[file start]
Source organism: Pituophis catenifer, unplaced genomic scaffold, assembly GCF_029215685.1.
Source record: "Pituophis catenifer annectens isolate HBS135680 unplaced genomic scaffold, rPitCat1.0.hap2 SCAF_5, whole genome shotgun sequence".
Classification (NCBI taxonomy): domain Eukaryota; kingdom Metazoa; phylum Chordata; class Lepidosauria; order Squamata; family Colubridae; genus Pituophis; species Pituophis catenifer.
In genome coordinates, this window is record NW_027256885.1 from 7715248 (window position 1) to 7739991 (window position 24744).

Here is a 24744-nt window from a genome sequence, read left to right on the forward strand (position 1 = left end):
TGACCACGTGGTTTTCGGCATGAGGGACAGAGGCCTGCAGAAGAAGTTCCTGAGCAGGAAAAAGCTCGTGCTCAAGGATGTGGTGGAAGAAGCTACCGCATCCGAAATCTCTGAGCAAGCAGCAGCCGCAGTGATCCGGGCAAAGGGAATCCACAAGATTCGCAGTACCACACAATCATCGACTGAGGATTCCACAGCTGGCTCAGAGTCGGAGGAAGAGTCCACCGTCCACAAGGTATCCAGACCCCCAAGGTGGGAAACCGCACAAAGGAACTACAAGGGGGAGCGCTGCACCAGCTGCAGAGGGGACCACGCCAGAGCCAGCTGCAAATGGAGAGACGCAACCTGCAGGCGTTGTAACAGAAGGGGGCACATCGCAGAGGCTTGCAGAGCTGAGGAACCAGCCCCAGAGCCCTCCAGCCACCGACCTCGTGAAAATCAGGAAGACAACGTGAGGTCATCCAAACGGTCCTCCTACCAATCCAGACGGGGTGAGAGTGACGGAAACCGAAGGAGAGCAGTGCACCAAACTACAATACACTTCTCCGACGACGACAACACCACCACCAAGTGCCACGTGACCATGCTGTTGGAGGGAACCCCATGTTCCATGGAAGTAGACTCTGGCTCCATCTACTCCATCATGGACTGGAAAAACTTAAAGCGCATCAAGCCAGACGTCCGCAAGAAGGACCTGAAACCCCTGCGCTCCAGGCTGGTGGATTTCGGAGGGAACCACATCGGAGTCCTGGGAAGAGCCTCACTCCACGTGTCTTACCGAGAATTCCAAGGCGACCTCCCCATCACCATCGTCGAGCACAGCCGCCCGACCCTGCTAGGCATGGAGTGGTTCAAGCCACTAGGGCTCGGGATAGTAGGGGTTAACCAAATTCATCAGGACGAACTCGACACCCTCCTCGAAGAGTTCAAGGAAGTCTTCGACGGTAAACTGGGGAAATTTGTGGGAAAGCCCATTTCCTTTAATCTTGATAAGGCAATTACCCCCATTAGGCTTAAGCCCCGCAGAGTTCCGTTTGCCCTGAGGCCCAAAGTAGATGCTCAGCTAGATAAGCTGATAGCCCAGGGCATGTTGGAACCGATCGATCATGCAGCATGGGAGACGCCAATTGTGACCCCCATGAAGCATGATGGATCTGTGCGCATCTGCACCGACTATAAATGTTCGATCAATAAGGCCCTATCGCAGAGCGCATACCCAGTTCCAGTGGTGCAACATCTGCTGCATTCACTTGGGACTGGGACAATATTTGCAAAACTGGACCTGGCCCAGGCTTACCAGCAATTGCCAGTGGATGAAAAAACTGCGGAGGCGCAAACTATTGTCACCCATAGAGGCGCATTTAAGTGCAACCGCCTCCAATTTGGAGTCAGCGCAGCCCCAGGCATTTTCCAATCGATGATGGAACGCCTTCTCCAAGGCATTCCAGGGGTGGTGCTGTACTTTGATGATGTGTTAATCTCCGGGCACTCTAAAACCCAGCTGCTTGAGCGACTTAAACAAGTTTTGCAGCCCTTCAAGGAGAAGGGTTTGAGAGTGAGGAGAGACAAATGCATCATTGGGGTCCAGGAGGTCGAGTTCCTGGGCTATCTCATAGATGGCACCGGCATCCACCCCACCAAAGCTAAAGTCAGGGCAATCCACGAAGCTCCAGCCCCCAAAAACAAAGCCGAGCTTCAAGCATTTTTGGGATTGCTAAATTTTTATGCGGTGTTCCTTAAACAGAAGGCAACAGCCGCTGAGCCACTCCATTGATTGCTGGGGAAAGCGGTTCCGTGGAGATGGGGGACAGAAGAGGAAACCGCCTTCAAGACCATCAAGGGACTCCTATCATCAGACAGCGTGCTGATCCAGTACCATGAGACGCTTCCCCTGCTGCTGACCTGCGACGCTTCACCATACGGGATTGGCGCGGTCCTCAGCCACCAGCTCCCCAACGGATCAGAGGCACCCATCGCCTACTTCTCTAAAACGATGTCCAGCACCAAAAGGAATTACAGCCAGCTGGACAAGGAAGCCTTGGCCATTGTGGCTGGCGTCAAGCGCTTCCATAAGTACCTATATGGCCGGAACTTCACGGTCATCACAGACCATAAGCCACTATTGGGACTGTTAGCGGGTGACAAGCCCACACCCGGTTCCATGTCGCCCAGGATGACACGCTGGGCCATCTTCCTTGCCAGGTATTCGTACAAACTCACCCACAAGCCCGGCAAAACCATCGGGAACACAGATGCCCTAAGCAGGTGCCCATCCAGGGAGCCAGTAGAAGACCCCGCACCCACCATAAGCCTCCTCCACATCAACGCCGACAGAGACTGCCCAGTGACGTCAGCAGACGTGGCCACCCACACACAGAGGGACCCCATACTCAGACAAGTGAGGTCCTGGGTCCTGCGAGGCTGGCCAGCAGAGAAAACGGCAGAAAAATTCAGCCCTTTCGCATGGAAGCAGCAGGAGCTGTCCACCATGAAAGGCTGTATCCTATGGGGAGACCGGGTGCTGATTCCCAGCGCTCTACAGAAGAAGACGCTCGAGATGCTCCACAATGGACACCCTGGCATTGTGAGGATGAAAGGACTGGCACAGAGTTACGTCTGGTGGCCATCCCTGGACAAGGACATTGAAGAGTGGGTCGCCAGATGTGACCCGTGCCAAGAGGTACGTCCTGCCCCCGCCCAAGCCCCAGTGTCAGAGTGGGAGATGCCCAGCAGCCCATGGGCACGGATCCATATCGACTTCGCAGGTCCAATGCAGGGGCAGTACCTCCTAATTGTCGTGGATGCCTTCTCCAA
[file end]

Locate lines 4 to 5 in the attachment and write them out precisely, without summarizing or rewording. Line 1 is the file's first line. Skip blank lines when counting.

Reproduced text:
In genome coordinates, this window is record NW_027256885.1 from 7715248 (window position 1) to 7739991 (window position 24744).

Here is a 24744-nt window from a genome sequence, read left to right on the forward strand (position 1 = left end):